Before the Angels came along, Long Beach considered education, arts and convention districts for 13-acre waterfront site
Even before the Angels came along, Long Beach had big plans for the 13-acre waterfront parking lot where a Major League Baseball stadium is now being proposed.
Among a trove of documents that Long Beach released on Monday, May 13, was a five-part presentation on the array of possibilities the so-called “elephant lot” just east of the Convention and Entertainment Center could house, which was compiled in 2017 at the city’s behest.
Along with a potential stadium, it included several other ideas that could still become a reality, should talks with the Angels fall through: an event plaza, an expanded Convention Center, a university extension campus and more.
Long Beach’s Economic Development Director John Keisler said in a Wednesday, May 15, phone interview the city is waiting to hear from the Angels on whether they’d like to move forward on the property before seriously exploring other options — but everything is still on the table.
The presentation was compiled by the San Francisco architecture firm Gensler, which Long Beach hired in June 2017 to assess potential ways the city could develop its waterfront. That contract ended the following May, and the work cost the city a total of $17,000.
Although Long Beach released emails on Monday indicating there were meetings between Long Beach officials and the Angels around that time, Keisler said the two things were unrelated, and the 2017 Angels talks quickly “petered out.”
Keisler said the contract with Gensler came as Long Beach was weighing a new agreement with the Grand Prix, as the racing contract was set to expire in 2018. The City Council wanted to make sure that any new commitment wouldn’t preclude other opportunities — particularly those that might arise along the Grand Prix track, which includes the prized elephant lot.
So, Keisler said, Gensler showed the city what was possible — which, yes, included a Major League Baseball stadium. With that information in hand, Long Beach’s ultimate five-year agreement with the Grand Prix left wiggle room for changes to be made to the track, should new developments arise.
But a baseball stadium wasn’t the only big idea Gensler offered. By analyzing other “great waterfronts,” like Boston, San Francisco and Vancouver, the firm provided three concepts to Long Beach for the area: a sports and entertainment district, an education and cultural district and an entertainment and convention district.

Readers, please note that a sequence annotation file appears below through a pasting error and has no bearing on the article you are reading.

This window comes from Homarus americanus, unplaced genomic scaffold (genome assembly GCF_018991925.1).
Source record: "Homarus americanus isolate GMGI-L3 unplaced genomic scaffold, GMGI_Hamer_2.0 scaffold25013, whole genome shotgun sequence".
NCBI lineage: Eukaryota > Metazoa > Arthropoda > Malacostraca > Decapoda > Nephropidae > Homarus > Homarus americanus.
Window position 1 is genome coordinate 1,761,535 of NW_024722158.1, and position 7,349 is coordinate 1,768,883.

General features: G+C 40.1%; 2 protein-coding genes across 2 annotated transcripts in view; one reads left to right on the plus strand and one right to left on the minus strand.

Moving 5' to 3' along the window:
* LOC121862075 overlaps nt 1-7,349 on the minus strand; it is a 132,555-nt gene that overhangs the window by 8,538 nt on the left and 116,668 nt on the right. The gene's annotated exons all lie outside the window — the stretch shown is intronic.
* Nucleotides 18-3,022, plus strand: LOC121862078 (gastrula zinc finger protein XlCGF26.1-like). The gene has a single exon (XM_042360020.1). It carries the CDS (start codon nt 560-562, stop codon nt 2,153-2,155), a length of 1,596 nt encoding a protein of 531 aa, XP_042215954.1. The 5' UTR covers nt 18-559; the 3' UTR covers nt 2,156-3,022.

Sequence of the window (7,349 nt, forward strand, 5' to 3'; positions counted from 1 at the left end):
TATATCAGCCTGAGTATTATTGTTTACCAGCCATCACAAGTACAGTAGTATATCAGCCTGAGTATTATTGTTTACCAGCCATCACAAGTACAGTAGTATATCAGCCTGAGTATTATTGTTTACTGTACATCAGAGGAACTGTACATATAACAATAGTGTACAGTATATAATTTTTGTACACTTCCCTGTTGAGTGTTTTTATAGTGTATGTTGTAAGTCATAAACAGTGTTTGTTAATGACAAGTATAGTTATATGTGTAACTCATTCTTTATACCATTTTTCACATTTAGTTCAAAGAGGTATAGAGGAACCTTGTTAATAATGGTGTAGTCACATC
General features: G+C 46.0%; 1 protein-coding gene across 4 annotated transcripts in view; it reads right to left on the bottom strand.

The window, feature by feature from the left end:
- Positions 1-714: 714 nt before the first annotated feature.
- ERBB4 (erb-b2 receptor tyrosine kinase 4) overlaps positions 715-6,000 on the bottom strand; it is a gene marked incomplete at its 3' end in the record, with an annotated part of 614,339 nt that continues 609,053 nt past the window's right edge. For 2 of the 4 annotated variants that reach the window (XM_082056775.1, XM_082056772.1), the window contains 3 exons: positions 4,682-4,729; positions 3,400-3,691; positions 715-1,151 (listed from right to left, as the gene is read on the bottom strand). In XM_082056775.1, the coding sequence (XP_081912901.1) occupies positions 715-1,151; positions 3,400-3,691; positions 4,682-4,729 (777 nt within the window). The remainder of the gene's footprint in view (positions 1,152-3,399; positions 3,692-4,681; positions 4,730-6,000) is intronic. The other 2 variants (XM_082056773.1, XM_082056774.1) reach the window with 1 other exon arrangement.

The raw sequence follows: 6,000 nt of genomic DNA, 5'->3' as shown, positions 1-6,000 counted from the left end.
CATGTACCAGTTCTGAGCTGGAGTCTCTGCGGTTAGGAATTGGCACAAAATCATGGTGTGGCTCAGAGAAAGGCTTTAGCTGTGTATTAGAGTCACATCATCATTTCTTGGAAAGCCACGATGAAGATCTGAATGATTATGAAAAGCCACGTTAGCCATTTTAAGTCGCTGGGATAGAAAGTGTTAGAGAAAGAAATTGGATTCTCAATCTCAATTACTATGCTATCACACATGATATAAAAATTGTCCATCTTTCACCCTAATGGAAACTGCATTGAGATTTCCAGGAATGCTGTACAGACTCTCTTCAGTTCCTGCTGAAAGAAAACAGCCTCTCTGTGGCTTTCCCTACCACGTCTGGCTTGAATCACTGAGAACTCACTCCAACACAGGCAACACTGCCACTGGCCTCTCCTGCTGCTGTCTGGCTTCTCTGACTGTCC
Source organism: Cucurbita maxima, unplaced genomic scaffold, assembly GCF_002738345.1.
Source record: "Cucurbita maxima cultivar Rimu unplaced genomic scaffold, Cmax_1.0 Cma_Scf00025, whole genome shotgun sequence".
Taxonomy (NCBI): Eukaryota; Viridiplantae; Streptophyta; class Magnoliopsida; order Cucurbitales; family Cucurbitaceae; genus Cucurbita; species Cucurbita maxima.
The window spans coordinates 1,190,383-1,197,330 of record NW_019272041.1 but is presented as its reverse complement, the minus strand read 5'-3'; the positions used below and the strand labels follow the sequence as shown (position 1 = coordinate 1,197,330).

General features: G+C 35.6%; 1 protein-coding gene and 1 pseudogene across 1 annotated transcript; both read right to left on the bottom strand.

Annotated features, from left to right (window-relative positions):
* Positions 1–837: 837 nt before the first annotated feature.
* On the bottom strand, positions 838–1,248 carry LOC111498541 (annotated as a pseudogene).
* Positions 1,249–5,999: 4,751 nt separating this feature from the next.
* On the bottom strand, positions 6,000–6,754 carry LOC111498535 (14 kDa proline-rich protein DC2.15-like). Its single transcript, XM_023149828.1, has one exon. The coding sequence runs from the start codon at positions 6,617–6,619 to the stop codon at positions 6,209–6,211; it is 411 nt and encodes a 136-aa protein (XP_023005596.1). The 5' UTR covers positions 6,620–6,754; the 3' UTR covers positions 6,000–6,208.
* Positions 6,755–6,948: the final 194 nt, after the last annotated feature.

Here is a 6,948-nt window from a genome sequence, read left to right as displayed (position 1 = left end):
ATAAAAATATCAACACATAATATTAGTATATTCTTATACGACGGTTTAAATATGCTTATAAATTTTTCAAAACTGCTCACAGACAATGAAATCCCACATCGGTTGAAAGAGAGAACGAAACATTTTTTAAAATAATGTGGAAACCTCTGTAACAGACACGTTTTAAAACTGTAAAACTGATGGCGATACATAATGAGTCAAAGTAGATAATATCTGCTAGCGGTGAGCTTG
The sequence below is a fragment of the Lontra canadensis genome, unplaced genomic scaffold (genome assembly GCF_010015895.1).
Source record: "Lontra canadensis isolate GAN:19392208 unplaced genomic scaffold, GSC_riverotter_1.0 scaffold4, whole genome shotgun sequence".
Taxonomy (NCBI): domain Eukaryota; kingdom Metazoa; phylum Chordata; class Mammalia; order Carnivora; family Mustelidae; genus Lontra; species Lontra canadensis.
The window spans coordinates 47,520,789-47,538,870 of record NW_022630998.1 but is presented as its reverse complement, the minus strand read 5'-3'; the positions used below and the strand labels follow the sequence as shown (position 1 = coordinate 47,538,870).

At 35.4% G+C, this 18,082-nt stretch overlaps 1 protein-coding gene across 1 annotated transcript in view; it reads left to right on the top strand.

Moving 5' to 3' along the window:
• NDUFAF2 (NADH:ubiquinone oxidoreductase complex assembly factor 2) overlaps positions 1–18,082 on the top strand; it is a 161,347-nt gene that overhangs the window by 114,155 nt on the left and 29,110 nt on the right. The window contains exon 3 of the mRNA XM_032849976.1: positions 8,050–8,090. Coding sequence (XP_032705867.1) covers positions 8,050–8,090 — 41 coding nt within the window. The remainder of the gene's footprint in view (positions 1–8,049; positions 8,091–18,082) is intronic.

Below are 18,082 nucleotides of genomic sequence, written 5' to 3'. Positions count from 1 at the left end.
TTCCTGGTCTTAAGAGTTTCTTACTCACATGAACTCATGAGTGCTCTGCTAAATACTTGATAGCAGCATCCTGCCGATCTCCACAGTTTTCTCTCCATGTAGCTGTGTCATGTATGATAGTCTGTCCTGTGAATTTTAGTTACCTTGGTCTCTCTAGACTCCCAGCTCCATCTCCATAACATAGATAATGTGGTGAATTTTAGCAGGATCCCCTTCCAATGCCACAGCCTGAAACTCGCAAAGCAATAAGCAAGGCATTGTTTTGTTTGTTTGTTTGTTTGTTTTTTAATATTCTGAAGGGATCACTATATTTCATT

While Long Beach may currently be witnessing the unfurling of that first scenario, Gensler also suggested that an NBA team or a Minor League Baseball team could anchor that kind of development.
An education and cultural district, the firm told the city, could include a new art museum, a science center, an expanded aquarium, or even a college or university extension campus.
As that discussion happened within City Hall, it does not appear that local colleges were in on the idea.
Long Beach State spokesman Jeff Cook said any university occupation of the elephant lot “would not be referring to Cal State Long Beach.”
Long Beach City College, meanwhile, doesn’t have “any formal plans” regarding the property, spokeswoman Stacey Toda said, “but we’re always looking for ways to better service our community.”
The conversation about a convention district, on the other hand, seemed to extend further out into the city.
“Those were just all brainstorming ideas,” Long Beach Convention Center President Steve Goodling said in a Tuesday phone interview. “Outside of the Angels discussion, all of that is still in discussion. It’s many people within the city having a conversation about what all of this could become in the upcoming future years.”
In addition to those proposals, Keisler said he gets at least one new pitch a week for the property: ferris wheels, roller coasters and surfing venues all came to mind.
“We’re telling people, ‘As we’re going through our process, we’ll incorporate your ideas,’” Keisler said. “‘But nobody’s ready to make any decisions about it.’”
As for whether any of those ideas could become a reality, Keisler said it’s possible — but nothing is being as seriously considered as an Angels stadium at this point.
The City Council recently allowed staff to offer a potential deal structure to the Angels, and Keisler said Long Beach will wait for a response before looking at other ideas.
“In good faith, we’re not going to make any other commitments right now, until we hear back,” he said. “If you’re serious, sometimes, you gotta wait.”